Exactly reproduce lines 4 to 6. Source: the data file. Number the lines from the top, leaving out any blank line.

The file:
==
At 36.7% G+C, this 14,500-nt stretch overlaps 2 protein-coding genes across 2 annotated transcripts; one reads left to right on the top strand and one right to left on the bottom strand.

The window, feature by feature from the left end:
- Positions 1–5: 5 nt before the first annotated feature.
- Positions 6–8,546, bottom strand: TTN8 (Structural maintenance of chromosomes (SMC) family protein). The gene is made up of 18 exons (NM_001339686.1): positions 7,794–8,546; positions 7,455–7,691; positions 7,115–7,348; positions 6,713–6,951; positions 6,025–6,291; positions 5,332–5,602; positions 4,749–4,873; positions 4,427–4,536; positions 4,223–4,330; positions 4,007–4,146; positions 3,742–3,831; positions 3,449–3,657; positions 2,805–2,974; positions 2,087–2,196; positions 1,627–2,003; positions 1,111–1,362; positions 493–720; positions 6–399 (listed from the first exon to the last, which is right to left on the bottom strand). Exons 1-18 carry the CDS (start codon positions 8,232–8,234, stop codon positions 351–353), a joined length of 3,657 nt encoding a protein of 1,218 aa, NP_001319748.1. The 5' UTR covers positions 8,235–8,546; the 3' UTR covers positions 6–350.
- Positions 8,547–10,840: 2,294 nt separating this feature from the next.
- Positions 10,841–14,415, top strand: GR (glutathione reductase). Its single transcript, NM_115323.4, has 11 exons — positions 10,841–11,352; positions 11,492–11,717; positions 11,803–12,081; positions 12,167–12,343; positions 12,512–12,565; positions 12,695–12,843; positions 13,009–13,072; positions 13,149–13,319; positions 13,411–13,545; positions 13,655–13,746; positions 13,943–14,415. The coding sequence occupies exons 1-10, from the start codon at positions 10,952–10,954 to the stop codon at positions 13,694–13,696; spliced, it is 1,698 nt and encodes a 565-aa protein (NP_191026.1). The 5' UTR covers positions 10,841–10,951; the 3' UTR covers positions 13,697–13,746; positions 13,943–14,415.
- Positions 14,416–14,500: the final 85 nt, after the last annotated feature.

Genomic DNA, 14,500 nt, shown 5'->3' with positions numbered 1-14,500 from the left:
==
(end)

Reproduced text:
- Positions 6–8,546, bottom strand: TTN8 (Structural maintenance of chromosomes (SMC) family protein). The gene is made up of 18 exons (NM_001339686.1): positions 7,794–8,546; positions 7,455–7,691; positions 7,115–7,348; positions 6,713–6,951; positions 6,025–6,291; positions 5,332–5,602; positions 4,749–4,873; positions 4,427–4,536; positions 4,223–4,330; positions 4,007–4,146; positions 3,742–3,831; positions 3,449–3,657; positions 2,805–2,974; positions 2,087–2,196; positions 1,627–2,003; positions 1,111–1,362; positions 493–720; positions 6–399 (listed from the first exon to the last, which is right to left on the bottom strand). Exons 1-18 carry the CDS (start codon positions 8,232–8,234, stop codon positions 351–353), a joined length of 3,657 nt encoding a protein of 1,218 aa, NP_001319748.1. The 5' UTR covers positions 8,235–8,546; the 3' UTR covers positions 6–350.
- Positions 8,547–10,840: 2,294 nt separating this feature from the next.
- Positions 10,841–14,415, top strand: GR (glutathione reductase). Its single transcript, NM_115323.4, has 11 exons — positions 10,841–11,352; positions 11,492–11,717; positions 11,803–12,081; positions 12,167–12,343; positions 12,512–12,565; positions 12,695–12,843; positions 13,009–13,072; positions 13,149–13,319; positions 13,411–13,545; positions 13,655–13,746; positions 13,943–14,415. The coding sequence occupies exons 1-10, from the start codon at positions 10,952–10,954 to the stop codon at positions 13,694–13,696; spliced, it is 1,698 nt and encodes a 565-aa protein (NP_191026.1). The 5' UTR covers positions 10,841–10,951; the 3' UTR covers positions 13,697–13,746; positions 13,943–14,415.